These 7 breakpoint views let you preview and style your website for different device sizes.
Each view is used to style elements for a particular viewport range:
- 1920px: styles applied to screens 1920px wide and above
- 1440px: styles applied to screens 1440px wide and above
- 1280px: styles applied to screens 1280px wide and above
- Desktop (base): styles apply to all devices unless overridden at other device breakpoints
- Tablet: styles applied to screens 991px wide and below
- Mobile landscape: styles applied to screens 767px wide and below
- Mobile portrait: styles applied to screens 478px wide and below
You can override any textual styles inherited from other breakpoints and create different layouts for each breakpoint.
Here are the rules for customizing breakpoints:
- Styles cascade up and down from desktop, so everything to the right of desktop cascades down (tablet > mobile landscape > mobile portrait) and everything to the left of desktop cascades up (1280px > 1440px > 1920px)
- Styles that are set on breakpoints smaller than desktop will override styles set on the breakpoint above (e.g., styles set on mobile landscape will override styles set on tablet)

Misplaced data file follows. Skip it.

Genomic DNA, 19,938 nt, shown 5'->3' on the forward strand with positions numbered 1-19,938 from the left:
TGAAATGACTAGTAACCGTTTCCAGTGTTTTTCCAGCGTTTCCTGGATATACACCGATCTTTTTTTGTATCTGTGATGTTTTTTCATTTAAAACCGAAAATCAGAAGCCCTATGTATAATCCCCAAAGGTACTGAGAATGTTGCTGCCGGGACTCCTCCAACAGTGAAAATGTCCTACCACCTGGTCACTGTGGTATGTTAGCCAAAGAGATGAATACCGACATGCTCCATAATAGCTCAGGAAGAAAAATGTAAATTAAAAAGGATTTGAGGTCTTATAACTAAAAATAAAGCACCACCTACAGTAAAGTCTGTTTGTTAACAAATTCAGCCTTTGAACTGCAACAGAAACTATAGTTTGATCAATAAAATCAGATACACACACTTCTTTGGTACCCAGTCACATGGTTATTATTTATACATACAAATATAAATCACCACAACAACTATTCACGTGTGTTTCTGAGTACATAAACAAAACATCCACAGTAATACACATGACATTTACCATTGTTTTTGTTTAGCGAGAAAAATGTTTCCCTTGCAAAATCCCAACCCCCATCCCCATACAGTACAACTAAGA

- Styles that are set on breakpoints larger than desktop will override styles set on the breakpoint below (e.g., styles set on the 1440px breakpoint will override styles set on the 1280px breakpoint)
- Overriding a style means that the style will no longer inherit changes from the breakpoints above (in breakpoints smaller than desktop) or below (in breakpoints larger than desktop)
- Only changes in the Style panel cascade up or down (an exception is grid edit mode, where you can edit the Grid’s styles directly on the canvas, and those will cascade up and down)
- Any changes in the order of elements (on the canvas or in the Navigator) or an element’s settings (from the Settings panel) affect all breakpoints
- Deleting elements affects these elements on all breakpoints. You can hide elements on devices by opening Style panel > Layout and setting display to “none.”
Smaller breakpoint example
If you set the width of a div block to 400px on desktop, the width of the div block will still be 400px on all breakpoints unless you override styles on another breakpoint.